John Brown's Raid On Harperbus Analysis

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John Brown’s Raid on Harpers Ferry

In October 1859, John Brown’s attack on Harpers Ferry affected American culture in a way no other event in the Antebellum period did. The raid divided the country into two sections: the North and South; it was among a numerous significant events happened in the United States. John Brown was a white abolitionist. He was executed on December 2nd, 1859 without fair trial and sentenced to hang. Brown became a legend during the period. He was a God fearing, but violent man and slaveholders saw him as a fanatic, a murderer, and lunatic. To abolitionist like Ralph Waldo Emerson and Henry David Thoreau, he is a courageous, noble, and a hero. Brown is an abolitionist with the goal and purpose for fighting for what
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Since he was young, Brown left a strong importance of religion and his teaching in the Bible. He believes people should be held accountable for their wrongdoings. He states that the Bible’s Golden Rule forced him to do what he did: “I believe that to have interfered as I have done—in behalf of His despised poor, was not wrong, but right.” (Earle, p.85) The God or the Bible did not tell him to raid the Harpers Ferry; it was his intention to do it because he thought that is what he needs to do. It is insane that he believes that it is right depending on the Bible. “An eye for an eye. …show more content…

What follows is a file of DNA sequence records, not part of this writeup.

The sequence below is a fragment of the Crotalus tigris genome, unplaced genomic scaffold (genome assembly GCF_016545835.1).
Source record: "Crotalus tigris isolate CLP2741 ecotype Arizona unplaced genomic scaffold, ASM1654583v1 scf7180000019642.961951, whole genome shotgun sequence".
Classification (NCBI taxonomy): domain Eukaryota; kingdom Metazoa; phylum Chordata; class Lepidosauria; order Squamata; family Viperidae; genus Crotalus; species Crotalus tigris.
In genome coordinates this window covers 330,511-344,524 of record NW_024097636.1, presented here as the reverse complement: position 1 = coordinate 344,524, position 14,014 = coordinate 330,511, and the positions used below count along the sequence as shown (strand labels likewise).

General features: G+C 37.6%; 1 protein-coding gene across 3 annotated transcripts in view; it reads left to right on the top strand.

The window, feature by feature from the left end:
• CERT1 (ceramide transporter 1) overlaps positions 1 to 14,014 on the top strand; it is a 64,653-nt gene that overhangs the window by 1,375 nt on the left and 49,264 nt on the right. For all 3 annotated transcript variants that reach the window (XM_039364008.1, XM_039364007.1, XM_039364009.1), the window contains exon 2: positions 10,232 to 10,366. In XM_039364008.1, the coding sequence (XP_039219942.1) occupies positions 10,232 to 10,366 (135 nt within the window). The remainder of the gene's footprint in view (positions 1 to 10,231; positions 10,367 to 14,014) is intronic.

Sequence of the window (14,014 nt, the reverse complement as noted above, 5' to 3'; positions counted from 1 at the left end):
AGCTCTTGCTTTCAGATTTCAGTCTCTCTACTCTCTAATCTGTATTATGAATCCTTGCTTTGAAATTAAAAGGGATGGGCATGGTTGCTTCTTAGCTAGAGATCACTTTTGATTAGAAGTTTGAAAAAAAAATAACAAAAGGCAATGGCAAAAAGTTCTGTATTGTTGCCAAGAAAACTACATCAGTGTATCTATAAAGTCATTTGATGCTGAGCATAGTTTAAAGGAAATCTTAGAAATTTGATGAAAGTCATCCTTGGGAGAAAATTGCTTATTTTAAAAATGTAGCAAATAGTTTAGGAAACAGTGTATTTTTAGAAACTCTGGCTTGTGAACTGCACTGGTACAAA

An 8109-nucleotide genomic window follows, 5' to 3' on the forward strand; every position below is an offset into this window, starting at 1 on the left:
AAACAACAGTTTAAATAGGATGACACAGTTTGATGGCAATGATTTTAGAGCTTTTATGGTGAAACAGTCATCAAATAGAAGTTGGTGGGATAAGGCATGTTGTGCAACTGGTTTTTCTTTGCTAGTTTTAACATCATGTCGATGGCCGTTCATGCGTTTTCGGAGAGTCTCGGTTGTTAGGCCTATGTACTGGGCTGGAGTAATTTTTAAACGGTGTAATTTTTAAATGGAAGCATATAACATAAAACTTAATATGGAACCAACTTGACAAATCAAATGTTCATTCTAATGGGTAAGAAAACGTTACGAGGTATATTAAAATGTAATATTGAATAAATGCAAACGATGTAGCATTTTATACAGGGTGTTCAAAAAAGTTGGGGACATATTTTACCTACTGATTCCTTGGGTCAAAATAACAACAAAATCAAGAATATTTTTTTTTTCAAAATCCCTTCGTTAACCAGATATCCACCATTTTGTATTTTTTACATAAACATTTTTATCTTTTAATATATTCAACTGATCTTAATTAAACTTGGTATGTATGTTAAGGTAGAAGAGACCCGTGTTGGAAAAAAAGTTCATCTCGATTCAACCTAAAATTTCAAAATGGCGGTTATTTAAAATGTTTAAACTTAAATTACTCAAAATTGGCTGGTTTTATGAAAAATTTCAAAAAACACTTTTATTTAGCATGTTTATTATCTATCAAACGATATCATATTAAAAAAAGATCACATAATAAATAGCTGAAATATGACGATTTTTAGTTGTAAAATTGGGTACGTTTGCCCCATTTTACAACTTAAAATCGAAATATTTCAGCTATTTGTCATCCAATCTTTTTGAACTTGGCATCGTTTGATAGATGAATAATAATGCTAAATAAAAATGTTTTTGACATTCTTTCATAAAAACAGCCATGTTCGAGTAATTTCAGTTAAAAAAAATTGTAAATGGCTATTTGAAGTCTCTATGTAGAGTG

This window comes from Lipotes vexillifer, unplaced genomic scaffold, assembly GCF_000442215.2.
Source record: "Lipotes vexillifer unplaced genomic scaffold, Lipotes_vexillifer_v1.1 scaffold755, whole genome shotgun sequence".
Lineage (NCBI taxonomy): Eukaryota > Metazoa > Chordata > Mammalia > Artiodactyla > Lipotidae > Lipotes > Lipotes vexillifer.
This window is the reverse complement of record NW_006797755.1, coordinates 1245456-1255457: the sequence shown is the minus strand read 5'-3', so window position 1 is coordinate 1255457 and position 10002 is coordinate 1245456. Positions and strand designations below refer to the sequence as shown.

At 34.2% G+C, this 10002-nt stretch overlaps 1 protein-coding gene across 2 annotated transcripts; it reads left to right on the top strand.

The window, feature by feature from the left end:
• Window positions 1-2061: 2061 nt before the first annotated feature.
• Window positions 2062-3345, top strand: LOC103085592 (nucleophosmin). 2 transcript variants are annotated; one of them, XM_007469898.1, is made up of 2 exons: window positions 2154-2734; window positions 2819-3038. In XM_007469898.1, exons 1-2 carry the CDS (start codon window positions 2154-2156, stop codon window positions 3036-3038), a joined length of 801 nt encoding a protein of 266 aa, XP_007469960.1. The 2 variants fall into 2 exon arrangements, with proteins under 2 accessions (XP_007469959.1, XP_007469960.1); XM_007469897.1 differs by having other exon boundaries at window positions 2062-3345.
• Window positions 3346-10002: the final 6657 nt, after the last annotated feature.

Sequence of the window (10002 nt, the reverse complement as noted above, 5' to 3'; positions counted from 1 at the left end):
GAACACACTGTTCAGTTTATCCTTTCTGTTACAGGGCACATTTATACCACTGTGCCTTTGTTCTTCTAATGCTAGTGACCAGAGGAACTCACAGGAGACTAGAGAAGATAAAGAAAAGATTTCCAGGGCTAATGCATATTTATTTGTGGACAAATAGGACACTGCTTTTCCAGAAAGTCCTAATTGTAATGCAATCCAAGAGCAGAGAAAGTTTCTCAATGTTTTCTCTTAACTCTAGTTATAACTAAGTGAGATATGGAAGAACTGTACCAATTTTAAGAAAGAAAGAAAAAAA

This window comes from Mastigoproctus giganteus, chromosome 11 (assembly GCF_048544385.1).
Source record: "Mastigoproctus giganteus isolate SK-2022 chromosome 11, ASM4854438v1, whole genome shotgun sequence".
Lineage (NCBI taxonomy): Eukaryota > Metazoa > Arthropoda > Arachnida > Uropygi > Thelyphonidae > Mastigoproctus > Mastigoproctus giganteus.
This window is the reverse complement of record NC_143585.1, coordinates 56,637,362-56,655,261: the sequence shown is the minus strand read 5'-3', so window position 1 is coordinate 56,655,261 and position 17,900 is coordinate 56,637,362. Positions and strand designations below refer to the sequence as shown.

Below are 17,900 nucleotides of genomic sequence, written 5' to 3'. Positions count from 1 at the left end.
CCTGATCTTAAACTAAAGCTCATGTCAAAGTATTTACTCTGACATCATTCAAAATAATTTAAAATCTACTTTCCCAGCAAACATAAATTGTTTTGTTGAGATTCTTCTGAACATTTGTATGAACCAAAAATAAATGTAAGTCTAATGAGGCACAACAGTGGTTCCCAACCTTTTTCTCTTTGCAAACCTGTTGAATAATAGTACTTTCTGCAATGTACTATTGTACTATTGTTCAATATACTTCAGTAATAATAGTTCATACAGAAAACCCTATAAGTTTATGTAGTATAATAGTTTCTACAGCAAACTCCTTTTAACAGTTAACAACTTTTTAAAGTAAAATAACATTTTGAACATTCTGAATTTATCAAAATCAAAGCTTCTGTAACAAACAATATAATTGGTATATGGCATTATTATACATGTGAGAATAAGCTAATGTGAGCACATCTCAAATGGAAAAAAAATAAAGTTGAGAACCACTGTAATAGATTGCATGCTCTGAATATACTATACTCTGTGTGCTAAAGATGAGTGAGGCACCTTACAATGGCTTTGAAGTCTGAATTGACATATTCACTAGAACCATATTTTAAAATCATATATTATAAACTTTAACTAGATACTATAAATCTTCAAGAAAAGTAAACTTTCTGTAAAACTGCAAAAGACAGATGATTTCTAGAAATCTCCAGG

Brown planned to free slaves in Virginia with massive raid. During Brown proposing the plan of the raid with the group, he removed a person when he or she asked him a question. He refused to believe anyone who considered his plan was not a wise idea. In another word, he represents an arrogant person. He also received many objections from Frederick Douglass to the plan, but Brown declined to listen to it. Furthermore, his army consisted of eighteen free blacks and extreme white abolitionists. With eighteen people Brown is not capable of fighting against General Robert E. Lee army. Additionally, Brown did not well to prepare for his battle. He was not equipped with food and he didn’t plan ahead for the escaping route, which he was trapped between two bridges by his enemies. Brown was also mistaken when he assuming slaves would join the riot and fight for their freedom, but there was no one came. (Earle, p.73) Eventually no slaves joined the riot, and Brown and his men were on their own. Brown made a poor decision in preparation and during his attack on Harpers Ferry. However, the raid accomplished to show the North that it is a momentous event that people should consider abolishing

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